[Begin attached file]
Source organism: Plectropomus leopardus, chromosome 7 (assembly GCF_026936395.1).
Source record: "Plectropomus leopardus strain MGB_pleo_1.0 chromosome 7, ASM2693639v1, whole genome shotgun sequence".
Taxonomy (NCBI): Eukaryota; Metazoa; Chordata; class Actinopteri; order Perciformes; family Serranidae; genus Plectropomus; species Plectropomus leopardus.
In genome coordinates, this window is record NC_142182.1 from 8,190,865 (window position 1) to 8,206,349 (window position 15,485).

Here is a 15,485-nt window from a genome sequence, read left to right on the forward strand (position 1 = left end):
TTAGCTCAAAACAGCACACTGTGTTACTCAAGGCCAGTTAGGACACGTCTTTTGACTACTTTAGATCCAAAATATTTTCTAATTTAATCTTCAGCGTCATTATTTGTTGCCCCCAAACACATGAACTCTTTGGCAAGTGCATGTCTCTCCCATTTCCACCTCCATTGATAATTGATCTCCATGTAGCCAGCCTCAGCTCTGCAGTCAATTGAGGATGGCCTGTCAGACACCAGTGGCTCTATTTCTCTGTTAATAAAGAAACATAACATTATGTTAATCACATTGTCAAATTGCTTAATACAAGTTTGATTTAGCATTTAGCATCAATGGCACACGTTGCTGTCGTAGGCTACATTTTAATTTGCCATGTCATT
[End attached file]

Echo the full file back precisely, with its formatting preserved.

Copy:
Source organism: Plectropomus leopardus, chromosome 7 (assembly GCF_026936395.1).
Source record: "Plectropomus leopardus strain MGB_pleo_1.0 chromosome 7, ASM2693639v1, whole genome shotgun sequence".
Taxonomy (NCBI): Eukaryota; Metazoa; Chordata; class Actinopteri; order Perciformes; family Serranidae; genus Plectropomus; species Plectropomus leopardus.
In genome coordinates, this window is record NC_142182.1 from 8,190,865 (window position 1) to 8,206,349 (window position 15,485).

Here is a 15,485-nt window from a genome sequence, read left to right on the forward strand (position 1 = left end):
TTAGCTCAAAACAGCACACTGTGTTACTCAAGGCCAGTTAGGACACGTCTTTTGACTACTTTAGATCCAAAATATTTTCTAATTTAATCTTCAGCGTCATTATTTGTTGCCCCCAAACACATGAACTCTTTGGCAAGTGCATGTCTCTCCCATTTCCACCTCCATTGATAATTGATCTCCATGTAGCCAGCCTCAGCTCTGCAGTCAATTGAGGATGGCCTGTCAGACACCAGTGGCTCTATTTCTCTGTTAATAAAGAAACATAACATTATGTTAATCACATTGTCAAATTGCTTAATACAAGTTTGATTTAGCATTTAGCATCAATGGCACACGTTGCTGTCGTAGGCTACATTTTAATTTGCCATGTCATT